It’s about time that Bastille did a concept album. The British alternative band has always danced around the idea—note its cover art, always designed like movie posters, and its frequent sampling of film dialogue in Wild World—but never before has it committed so strongly to a theme. Doom Days calls to mind two previous concept albums: Gorillaz’ Demon Days given its title and concern with the state of the world, and Lorde’s Melodrama in that it follows a protagonist’s emotional journey throughout a less-than-blissful night of partying. While the album doesn’t quite reach the cinematic heights that Bastille has shown in previous releases, it’s an intriguing submersion into chaos and strife.
Bastille has long flirted with apocalyptic motifs. Their breakout single, “Pompeii,” told the story of the most famous city ever consumed by lava; “Things We Lost in the Fire” was about exactly what you would expect. Wild World put a more political spin on the concept of chaos, with songs about Trump (“The Currents”) and capital punishment (“These Four Walls”). On Doom Days, the band leans even more heavily into the theme with clever lyrical choices. In “Bad Decisions,” lead singer Dan Smith sings, “London’s burning,” nodding to The Clash. In “The Waves,” he describes his night out as “fallin’ through the twilight zone”—definitely not Pitbull’s version of partying. The epitome of this prophetic outlook is the album’s title track. The song opens with soft, but tense guitar strumming. Then Smith comes in with his trademark fragile vocals, harmonizing with himself: “When I watch the world burn, all I think about is you.” Somewhat like a more abstract version of The 1975’s millennial “We Didn’t Start the Fire,” “Love It If We Made It,” the song is a mélange of allusions suggesting the impending… well, doom of the universe. References to Jim Jones’s Kool-Aid cult, The Picture of Dorian Gray, the final days of Rome, The Matrix, Alice in Wonderland, and Peter Pan are all made, comprising a haunting puzzle picture about the puzzling state of society today. Some of the lyrics are a bit on the nose—“Think I’m addicted to my phone now” doesn’t pack the punch that Smith wants it to—but still, the track is the emotional crux of the record.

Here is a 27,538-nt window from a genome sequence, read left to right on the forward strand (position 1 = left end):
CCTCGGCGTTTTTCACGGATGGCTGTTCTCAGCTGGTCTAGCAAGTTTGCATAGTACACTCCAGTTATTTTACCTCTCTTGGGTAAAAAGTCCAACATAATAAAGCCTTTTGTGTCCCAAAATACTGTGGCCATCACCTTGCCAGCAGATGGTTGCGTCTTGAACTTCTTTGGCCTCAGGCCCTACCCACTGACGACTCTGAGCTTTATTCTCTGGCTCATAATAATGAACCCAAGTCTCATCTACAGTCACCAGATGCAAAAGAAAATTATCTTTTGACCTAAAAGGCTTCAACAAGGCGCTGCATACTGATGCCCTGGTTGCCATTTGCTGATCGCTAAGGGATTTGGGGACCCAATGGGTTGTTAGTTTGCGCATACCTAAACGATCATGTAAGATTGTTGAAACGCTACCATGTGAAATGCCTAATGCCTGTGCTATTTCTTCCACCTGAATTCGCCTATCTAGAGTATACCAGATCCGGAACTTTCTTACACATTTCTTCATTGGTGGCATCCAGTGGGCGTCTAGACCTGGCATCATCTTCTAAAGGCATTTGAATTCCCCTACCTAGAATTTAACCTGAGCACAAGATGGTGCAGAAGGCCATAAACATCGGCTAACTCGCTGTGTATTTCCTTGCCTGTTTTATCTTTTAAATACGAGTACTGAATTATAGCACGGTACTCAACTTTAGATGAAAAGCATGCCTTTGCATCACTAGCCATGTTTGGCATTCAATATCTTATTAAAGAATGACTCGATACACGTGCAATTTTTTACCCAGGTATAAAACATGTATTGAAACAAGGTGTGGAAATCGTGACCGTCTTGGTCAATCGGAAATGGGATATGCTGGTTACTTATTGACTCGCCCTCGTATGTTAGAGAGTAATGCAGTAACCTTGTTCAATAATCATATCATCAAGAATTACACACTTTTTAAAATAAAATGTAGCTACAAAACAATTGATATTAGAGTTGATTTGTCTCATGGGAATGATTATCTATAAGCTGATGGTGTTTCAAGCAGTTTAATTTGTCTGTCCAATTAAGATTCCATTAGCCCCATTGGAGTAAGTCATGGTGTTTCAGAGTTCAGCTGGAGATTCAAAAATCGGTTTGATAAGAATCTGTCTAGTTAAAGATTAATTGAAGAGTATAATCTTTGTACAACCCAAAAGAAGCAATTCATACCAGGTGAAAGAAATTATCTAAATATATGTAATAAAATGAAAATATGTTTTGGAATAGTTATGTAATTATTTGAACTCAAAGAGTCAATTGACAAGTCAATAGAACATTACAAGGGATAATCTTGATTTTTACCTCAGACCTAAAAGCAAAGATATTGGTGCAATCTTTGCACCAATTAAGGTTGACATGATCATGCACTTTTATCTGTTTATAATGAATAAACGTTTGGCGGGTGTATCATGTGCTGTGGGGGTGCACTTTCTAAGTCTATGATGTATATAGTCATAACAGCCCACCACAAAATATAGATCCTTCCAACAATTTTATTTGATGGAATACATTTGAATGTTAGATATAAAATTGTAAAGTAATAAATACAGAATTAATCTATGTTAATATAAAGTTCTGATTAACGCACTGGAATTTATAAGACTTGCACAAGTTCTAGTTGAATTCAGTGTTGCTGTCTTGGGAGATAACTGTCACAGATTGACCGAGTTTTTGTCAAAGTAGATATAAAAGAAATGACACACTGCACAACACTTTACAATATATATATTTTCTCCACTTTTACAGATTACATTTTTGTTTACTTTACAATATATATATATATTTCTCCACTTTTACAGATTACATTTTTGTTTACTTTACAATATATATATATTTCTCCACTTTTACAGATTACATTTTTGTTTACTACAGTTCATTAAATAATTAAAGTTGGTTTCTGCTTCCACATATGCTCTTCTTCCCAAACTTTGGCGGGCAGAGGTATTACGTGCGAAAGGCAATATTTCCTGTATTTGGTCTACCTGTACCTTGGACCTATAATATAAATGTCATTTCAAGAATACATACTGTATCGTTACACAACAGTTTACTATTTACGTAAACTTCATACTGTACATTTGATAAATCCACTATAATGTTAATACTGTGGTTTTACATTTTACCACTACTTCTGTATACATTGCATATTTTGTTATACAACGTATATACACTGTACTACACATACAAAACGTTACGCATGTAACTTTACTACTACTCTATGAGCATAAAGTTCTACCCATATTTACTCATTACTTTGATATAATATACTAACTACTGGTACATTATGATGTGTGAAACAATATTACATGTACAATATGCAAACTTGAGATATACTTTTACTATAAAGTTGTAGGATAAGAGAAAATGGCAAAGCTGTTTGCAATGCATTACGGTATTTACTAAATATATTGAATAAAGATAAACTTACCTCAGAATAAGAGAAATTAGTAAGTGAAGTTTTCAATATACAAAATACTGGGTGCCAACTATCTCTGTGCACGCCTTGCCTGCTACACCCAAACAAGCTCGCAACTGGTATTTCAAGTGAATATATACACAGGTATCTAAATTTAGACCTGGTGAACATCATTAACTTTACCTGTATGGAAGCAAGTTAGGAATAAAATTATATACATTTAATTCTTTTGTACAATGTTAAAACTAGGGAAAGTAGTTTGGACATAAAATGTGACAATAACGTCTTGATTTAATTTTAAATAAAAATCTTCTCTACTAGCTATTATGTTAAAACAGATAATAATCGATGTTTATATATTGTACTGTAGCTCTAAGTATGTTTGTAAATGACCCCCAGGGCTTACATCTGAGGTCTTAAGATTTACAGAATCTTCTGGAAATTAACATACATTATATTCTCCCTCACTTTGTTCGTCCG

Doom Days’ foreboding ethos comes across gracefully in the album’s first two songs, as well: “Quarter Past Midnight” and “Bad Decisions.” The former sets up the album’s main conceit, letting listeners know they’re in for a wild ride: if “a quarter past midnight” is when it all begins, when will it end? It also includes one of the album’s punchiest one-liners: “We want the bodies on the billboards, not the lives underneath them.” “Bad Decisions” has both the buoyancy and introspection of many a track on Wild World. It’s the classic tale of a mishap-ridden night out with mates, but phrases like the wonderfully evocative “Kubrick’s Hollywood” give it an ominous undertone. Another standout is “4AM,” an acoustic ballad that sounds exactly like the hazy hour it’s named after and gives Smith’s gorgeous vocals a chance to shine. The chorus is sure to be a lighter moment in arenas.
The strange thing about Doom Days, though, is that much of the music does not sound very doomsday-ish at all. There are plenty of somber ballads, but not so many of the intense, cinematic tracks that gave Bad Blood and Wild World their urgency. The band tries their hand at some subversive contrast with “Million Pieces,” an EDM-influenced track that deals with feelings of emptiness, but it never goes far enough to make a statement: the instrumentation sounds too much like standard radio fare, and the lyrics are lukewarm. While the songs on Doom Days are well-composed, one can’t help but wonder why Bastille didn’t go a bit darker here.
Doom Days is a fine album of indie pop tracks. It’s not exactly what one might expect, especially given “Doom Days” as a single—but its premise is fascinating, and its poetic language is not to be missed. Fans ready to add a bit of soberness to their wild summer nights will likely find something to enjoy here.